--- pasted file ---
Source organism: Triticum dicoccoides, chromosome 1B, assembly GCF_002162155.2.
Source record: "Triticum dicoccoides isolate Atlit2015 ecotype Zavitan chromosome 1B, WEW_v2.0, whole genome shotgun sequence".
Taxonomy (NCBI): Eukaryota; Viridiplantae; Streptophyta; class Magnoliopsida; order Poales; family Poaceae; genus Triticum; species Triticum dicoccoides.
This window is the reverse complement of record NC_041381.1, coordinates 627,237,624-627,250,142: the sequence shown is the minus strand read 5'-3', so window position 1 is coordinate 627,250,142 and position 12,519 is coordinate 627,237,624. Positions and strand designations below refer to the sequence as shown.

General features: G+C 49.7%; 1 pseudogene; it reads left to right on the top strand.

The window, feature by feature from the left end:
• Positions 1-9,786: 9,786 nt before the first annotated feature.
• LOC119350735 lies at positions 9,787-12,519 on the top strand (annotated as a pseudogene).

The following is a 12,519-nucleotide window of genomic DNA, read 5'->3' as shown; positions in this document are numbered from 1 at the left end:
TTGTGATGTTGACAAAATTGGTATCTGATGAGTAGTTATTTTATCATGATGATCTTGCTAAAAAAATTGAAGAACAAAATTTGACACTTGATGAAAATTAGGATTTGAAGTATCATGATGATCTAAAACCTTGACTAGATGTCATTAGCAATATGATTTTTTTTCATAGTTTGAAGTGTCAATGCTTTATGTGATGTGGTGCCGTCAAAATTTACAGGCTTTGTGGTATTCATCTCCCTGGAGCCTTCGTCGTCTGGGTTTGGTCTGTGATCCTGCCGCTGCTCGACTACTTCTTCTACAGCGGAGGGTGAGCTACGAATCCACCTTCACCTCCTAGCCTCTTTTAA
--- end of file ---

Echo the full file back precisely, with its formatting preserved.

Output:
Source organism: Triticum dicoccoides, chromosome 1B, assembly GCF_002162155.2.
Source record: "Triticum dicoccoides isolate Atlit2015 ecotype Zavitan chromosome 1B, WEW_v2.0, whole genome shotgun sequence".
Taxonomy (NCBI): Eukaryota; Viridiplantae; Streptophyta; class Magnoliopsida; order Poales; family Poaceae; genus Triticum; species Triticum dicoccoides.
This window is the reverse complement of record NC_041381.1, coordinates 627,237,624-627,250,142: the sequence shown is the minus strand read 5'-3', so window position 1 is coordinate 627,250,142 and position 12,519 is coordinate 627,237,624. Positions and strand designations below refer to the sequence as shown.

General features: G+C 49.7%; 1 pseudogene; it reads left to right on the top strand.

The window, feature by feature from the left end:
• Positions 1-9,786: 9,786 nt before the first annotated feature.
• LOC119350735 lies at positions 9,787-12,519 on the top strand (annotated as a pseudogene).

The following is a 12,519-nucleotide window of genomic DNA, read 5'->3' as shown; positions in this document are numbered from 1 at the left end:
TTGTGATGTTGACAAAATTGGTATCTGATGAGTAGTTATTTTATCATGATGATCTTGCTAAAAAAATTGAAGAACAAAATTTGACACTTGATGAAAATTAGGATTTGAAGTATCATGATGATCTAAAACCTTGACTAGATGTCATTAGCAATATGATTTTTTTTCATAGTTTGAAGTGTCAATGCTTTATGTGATGTGGTGCCGTCAAAATTTACAGGCTTTGTGGTATTCATCTCCCTGGAGCCTTCGTCGTCTGGGTTTGGTCTGTGATCCTGCCGCTGCTCGACTACTTCTTCTACAGCGGAGGGTGAGCTACGAATCCACCTTCACCTCCTAGCCTCTTTTAA